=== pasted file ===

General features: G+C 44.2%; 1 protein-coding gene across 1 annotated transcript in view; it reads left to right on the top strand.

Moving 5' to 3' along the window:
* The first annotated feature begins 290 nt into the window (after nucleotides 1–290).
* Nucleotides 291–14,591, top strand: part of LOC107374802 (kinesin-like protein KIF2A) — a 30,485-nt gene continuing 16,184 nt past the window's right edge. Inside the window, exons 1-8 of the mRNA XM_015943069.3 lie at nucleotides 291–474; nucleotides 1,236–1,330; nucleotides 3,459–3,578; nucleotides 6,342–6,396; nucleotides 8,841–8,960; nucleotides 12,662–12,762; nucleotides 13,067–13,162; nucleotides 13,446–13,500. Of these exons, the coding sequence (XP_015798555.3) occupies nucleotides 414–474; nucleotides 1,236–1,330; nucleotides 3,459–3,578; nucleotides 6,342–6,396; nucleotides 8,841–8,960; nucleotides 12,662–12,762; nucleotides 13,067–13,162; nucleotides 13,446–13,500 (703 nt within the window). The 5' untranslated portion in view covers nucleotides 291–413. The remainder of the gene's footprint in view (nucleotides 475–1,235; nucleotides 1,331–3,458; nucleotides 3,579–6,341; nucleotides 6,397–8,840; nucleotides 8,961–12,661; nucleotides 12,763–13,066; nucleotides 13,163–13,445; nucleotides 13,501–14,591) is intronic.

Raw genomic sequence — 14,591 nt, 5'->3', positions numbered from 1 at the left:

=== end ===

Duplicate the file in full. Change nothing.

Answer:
General features: G+C 44.2%; 1 protein-coding gene across 1 annotated transcript in view; it reads left to right on the top strand.

Moving 5' to 3' along the window:
* The first annotated feature begins 290 nt into the window (after nucleotides 1–290).
* Nucleotides 291–14,591, top strand: part of LOC107374802 (kinesin-like protein KIF2A) — a 30,485-nt gene continuing 16,184 nt past the window's right edge. Inside the window, exons 1-8 of the mRNA XM_015943069.3 lie at nucleotides 291–474; nucleotides 1,236–1,330; nucleotides 3,459–3,578; nucleotides 6,342–6,396; nucleotides 8,841–8,960; nucleotides 12,662–12,762; nucleotides 13,067–13,162; nucleotides 13,446–13,500. Of these exons, the coding sequence (XP_015798555.3) occupies nucleotides 414–474; nucleotides 1,236–1,330; nucleotides 3,459–3,578; nucleotides 6,342–6,396; nucleotides 8,841–8,960; nucleotides 12,662–12,762; nucleotides 13,067–13,162; nucleotides 13,446–13,500 (703 nt within the window). The 5' untranslated portion in view covers nucleotides 291–413. The remainder of the gene's footprint in view (nucleotides 475–1,235; nucleotides 1,331–3,458; nucleotides 3,579–6,341; nucleotides 6,397–8,840; nucleotides 8,961–12,661; nucleotides 12,763–13,066; nucleotides 13,163–13,445; nucleotides 13,501–14,591) is intronic.

Raw genomic sequence — 14,591 nt, 5'->3', positions numbered from 1 at the left: